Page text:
- COVID restrictions have increased as cases have increased
- The iPhone factory crisis highlights the business, social risks
- Analysts are warning of the possibility of a wider ban
- The resort town of Sanya places limits on movement for new arrivals
BEIJING, Nov 23 (Reuters) – Chinese cities imposed additional restrictions on Wednesday to deal with rising coronavirus cases, adding to investors’ worries about the economy, as a new outbreak at the world’s biggest iPhone maker highlighted the social and economic impact of the severe COVID-19 pandemic. of China – 19th century.
In Beijing, malls and parks were closed and bustling areas of the capital resembled ghost towns as authorities urged people to stay at home.
The city of Hainan on the island of Sanya has barred people from restaurants and supermarkets for three days, and several cities across China have imposed lockdowns as infections approach the highs seen in April.
The measures darken the outlook for the world’s second-largest economy and lower hopes that China will significantly ease its COVID-19 situation anytime soon, as China faces its first winter to battle the highly contagious Omicron strain.
“While there is little hope that the authorities will choose to withdraw from the zero-COVID policy during the winter, there is a high risk that containment efforts will fail,” Capital Economics analysts wrote.
Such a failure could lead to further shutdowns that could cause unprecedented damage to the economy, they said.
China’s COVID measures, the strictest in the world, have fueled widespread discontent and disrupted production at manufacturers including Taiwan’s Foxconn ( 2317.TW ), Apple Inc’s biggest iPhone supplier.
On Wednesday, images uploaded to social media showed Foxconn workers lowering barriers and fighting with authorities in hazmat suits, chanting “give us our wages”. The unrest follows weeks of unrest that have seen many workers walk out of the factory due to the COVID-19 pandemic. The videos could not be immediately verified by Reuters.
Areas accounting for about one-fifth of China’s total GDP are under some form of ban or curbs, trader Nomura estimated earlier this week, a number that would exceed Britain’s GDP.
TESTS ARE SIMPLE
Although infection rates are low by world standards, China is sticking to its zero-COVID approach, a signature policy of President Xi Jinping that officials argue saves lives and prevents the medical system from being overwhelmed.
China reported 28,883 new domestic infections on Tuesday.
The International Monetary Fund has urged China to continue to update its COVID-19 strategy and increase vaccination rates.
“Although the zero-COVID strategy has developed over time, the combination of more contagious forms of COVID and persistent gaps in vaccination has led to the need for frequent shutdowns, difficulties in implementation and private investment,” said IMF official Gita Gopinath.
Residents are increasingly frustrated by nearly three years of restrictions, and Wednesday’s protest at the Foxconn factory in Zhengzhou comes after crowds recently clashed with barriers and clashed with hazmat-suit-wearing workers in the southern city of Guangzhou.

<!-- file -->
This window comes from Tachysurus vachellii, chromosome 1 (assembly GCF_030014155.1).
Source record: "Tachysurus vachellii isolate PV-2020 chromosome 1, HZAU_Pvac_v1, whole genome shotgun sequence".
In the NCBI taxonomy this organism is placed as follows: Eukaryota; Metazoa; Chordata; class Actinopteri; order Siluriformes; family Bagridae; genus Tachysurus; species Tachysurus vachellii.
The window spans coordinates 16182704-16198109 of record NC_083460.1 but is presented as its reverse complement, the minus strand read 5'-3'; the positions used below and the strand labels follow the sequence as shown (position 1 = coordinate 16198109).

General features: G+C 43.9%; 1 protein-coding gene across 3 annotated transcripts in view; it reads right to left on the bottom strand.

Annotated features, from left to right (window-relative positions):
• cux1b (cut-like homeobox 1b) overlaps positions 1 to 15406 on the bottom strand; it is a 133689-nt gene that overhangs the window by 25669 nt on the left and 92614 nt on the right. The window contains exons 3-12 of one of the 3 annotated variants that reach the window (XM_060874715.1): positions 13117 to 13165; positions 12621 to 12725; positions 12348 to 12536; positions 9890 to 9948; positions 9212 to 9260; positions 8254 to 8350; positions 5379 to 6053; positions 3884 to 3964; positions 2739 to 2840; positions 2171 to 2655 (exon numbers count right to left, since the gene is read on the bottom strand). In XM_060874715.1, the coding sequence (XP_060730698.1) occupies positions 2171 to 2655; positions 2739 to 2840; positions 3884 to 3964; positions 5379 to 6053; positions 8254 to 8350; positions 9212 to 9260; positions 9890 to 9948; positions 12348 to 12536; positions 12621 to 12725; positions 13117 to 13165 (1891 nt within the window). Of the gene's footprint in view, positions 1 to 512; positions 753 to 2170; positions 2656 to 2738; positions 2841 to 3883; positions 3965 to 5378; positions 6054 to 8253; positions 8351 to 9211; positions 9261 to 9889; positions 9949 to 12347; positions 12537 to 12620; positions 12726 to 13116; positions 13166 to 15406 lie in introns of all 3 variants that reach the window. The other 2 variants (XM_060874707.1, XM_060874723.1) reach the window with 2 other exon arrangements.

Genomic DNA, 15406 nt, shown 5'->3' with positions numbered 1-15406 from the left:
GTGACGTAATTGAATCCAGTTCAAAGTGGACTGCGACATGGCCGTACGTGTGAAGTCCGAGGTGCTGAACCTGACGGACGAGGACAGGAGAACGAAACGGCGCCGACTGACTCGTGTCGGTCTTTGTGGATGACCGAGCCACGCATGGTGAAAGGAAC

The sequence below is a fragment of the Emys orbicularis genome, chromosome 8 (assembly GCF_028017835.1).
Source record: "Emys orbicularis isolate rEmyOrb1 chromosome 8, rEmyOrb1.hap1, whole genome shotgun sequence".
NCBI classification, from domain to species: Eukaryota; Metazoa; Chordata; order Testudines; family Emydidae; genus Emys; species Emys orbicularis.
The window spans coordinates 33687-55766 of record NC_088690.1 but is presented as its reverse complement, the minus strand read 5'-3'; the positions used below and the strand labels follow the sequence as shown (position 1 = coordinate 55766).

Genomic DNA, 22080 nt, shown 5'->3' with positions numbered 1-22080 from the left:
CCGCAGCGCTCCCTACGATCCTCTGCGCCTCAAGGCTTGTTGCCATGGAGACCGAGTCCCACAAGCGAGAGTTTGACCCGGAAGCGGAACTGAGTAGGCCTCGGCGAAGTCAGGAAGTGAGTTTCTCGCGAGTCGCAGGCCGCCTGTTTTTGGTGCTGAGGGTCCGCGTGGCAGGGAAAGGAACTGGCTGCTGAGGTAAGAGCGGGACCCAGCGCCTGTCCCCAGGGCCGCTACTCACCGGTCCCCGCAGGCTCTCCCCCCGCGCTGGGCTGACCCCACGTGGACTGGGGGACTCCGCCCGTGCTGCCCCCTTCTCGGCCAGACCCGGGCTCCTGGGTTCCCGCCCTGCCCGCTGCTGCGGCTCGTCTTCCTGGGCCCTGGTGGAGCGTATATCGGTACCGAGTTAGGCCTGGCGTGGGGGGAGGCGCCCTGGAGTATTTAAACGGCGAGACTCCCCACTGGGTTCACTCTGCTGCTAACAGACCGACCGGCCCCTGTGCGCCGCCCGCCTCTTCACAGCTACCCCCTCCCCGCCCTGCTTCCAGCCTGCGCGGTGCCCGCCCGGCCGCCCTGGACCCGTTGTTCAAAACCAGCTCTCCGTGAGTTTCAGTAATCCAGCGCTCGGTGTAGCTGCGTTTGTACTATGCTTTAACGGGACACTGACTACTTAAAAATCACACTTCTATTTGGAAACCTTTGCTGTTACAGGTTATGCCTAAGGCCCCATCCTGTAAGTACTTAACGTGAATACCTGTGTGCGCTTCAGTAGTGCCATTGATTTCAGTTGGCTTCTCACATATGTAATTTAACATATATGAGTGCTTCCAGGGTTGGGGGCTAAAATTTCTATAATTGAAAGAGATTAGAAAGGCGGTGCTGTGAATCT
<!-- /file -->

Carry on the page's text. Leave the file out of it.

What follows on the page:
The rising number of cases is testing China’s willingness to avoid one-size-fits-all measures such as mass lockdowns to contain the outbreak, and is relying on newly enacted COVID laws instead.
However, illegal foreclosures have increased, including in residential buildings and compounds in Beijing, where the number of cases peaked on Tuesday.
In Shanghai, a city of 25 million that was locked down for two months earlier this year, China’s main transport association said on Wednesday it would cancel the second day of the China Transport Development Summit held there due to COVID concerns.
Chengdu, which had 428 cases on Tuesday, became the latest city to announce more testing.
The major industrial areas of Chongqing and Guangzhou have seen increasing numbers of infections, accounting for the majority of China’s caseload. Cases in Guangzhou fell slightly on Tuesday to 7,970 and authorities said infections continued to be concentrated in the central district of Haizhu.
Investors last week hoped that China would ease restrictions and worried that a wave of infections could slow the reopening of the economy. read more Many analysts say a significant reduction in the COVID curbs is unlikely before March or April.
A sharper-than-expected slowdown in China, which has hurt domestic demand in particular, will reverberate in countries including Japan, South Korea and Australia, which export hundreds of billions of dollars of goods and products to the second-largest economy.
Analysts are also cutting estimates for oil demand from exporters, with the latest COVID curbs already driving oil futures lower.
“The next few weeks could be China’s worst since the first weeks of the pandemic for the economy and the health system,” said analysts at Capital Economics.
Reporting for newsrooms in Beijing and Shanghai; By Bernard Orr; Editing by Muralikumar Anantharaman, Mural Fahmy, Tony Munroe and Bernadette Baum
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